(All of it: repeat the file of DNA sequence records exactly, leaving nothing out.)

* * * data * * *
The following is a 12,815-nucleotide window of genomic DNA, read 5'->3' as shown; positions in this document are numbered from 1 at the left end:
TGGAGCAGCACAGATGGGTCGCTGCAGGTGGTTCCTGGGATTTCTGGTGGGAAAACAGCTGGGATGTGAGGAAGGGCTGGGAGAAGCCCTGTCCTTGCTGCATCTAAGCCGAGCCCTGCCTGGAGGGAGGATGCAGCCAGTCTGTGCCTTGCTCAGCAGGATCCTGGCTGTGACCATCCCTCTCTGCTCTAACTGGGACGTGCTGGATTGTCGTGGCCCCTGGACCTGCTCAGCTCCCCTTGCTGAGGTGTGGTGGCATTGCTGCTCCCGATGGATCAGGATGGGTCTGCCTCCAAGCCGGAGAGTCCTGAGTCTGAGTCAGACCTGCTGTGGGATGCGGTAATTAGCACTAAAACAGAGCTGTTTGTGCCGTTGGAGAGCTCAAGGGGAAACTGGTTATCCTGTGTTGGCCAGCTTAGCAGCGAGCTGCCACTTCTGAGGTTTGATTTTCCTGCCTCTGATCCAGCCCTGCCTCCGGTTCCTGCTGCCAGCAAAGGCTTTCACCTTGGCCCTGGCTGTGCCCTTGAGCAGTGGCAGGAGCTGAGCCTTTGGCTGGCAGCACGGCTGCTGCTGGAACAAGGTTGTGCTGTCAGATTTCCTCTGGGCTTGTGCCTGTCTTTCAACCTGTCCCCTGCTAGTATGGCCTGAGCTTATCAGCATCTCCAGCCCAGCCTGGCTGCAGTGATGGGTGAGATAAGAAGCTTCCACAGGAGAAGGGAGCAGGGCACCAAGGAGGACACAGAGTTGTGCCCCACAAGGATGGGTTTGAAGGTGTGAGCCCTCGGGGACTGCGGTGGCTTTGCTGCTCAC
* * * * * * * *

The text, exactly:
The following is a 12,815-nucleotide window of genomic DNA, read 5'->3' as shown; positions in this document are numbered from 1 at the left end:
TGGAGCAGCACAGATGGGTCGCTGCAGGTGGTTCCTGGGATTTCTGGTGGGAAAACAGCTGGGATGTGAGGAAGGGCTGGGAGAAGCCCTGTCCTTGCTGCATCTAAGCCGAGCCCTGCCTGGAGGGAGGATGCAGCCAGTCTGTGCCTTGCTCAGCAGGATCCTGGCTGTGACCATCCCTCTCTGCTCTAACTGGGACGTGCTGGATTGTCGTGGCCCCTGGACCTGCTCAGCTCCCCTTGCTGAGGTGTGGTGGCATTGCTGCTCCCGATGGATCAGGATGGGTCTGCCTCCAAGCCGGAGAGTCCTGAGTCTGAGTCAGACCTGCTGTGGGATGCGGTAATTAGCACTAAAACAGAGCTGTTTGTGCCGTTGGAGAGCTCAAGGGGAAACTGGTTATCCTGTGTTGGCCAGCTTAGCAGCGAGCTGCCACTTCTGAGGTTTGATTTTCCTGCCTCTGATCCAGCCCTGCCTCCGGTTCCTGCTGCCAGCAAAGGCTTTCACCTTGGCCCTGGCTGTGCCCTTGAGCAGTGGCAGGAGCTGAGCCTTTGGCTGGCAGCACGGCTGCTGCTGGAACAAGGTTGTGCTGTCAGATTTCCTCTGGGCTTGTGCCTGTCTTTCAACCTGTCCCCTGCTAGTATGGCCTGAGCTTATCAGCATCTCCAGCCCAGCCTGGCTGCAGTGATGGGTGAGATAAGAAGCTTCCACAGGAGAAGGGAGCAGGGCACCAAGGAGGACACAGAGTTGTGCCCCACAAGGATGGGTTTGAAGGTGTGAGCCCTCGGGGACTGCGGTGGCTTTGCTGCTCAC